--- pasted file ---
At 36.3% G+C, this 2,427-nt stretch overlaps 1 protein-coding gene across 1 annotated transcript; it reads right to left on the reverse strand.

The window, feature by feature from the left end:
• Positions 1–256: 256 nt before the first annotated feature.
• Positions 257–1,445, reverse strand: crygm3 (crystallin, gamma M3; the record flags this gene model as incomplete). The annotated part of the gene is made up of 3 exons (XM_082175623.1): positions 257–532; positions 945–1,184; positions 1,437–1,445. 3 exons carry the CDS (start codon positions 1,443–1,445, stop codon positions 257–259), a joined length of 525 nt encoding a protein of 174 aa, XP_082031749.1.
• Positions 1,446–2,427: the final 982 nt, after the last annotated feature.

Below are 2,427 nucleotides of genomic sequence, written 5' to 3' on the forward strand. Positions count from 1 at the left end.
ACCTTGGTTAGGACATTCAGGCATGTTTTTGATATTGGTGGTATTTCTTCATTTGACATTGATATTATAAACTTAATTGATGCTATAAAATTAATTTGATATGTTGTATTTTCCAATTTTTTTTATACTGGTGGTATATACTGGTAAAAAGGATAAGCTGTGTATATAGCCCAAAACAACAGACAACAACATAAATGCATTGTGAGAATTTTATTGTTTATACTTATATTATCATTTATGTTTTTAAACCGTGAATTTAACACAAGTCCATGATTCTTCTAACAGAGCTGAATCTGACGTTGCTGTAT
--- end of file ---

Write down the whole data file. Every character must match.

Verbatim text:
At 36.3% G+C, this 2,427-nt stretch overlaps 1 protein-coding gene across 1 annotated transcript; it reads right to left on the reverse strand.

The window, feature by feature from the left end:
• Positions 1–256: 256 nt before the first annotated feature.
• Positions 257–1,445, reverse strand: crygm3 (crystallin, gamma M3; the record flags this gene model as incomplete). The annotated part of the gene is made up of 3 exons (XM_082175623.1): positions 257–532; positions 945–1,184; positions 1,437–1,445. 3 exons carry the CDS (start codon positions 1,443–1,445, stop codon positions 257–259), a joined length of 525 nt encoding a protein of 174 aa, XP_082031749.1.
• Positions 1,446–2,427: the final 982 nt, after the last annotated feature.

Below are 2,427 nucleotides of genomic sequence, written 5' to 3' on the forward strand. Positions count from 1 at the left end.
ACCTTGGTTAGGACATTCAGGCATGTTTTTGATATTGGTGGTATTTCTTCATTTGACATTGATATTATAAACTTAATTGATGCTATAAAATTAATTTGATATGTTGTATTTTCCAATTTTTTTTATACTGGTGGTATATACTGGTAAAAAGGATAAGCTGTGTATATAGCCCAAAACAACAGACAACAACATAAATGCATTGTGAGAATTTTATTGTTTATACTTATATTATCATTTATGTTTTTAAACCGTGAATTTAACACAAGTCCATGATTCTTCTAACAGAGCTGAATCTGACGTTGCTGTAT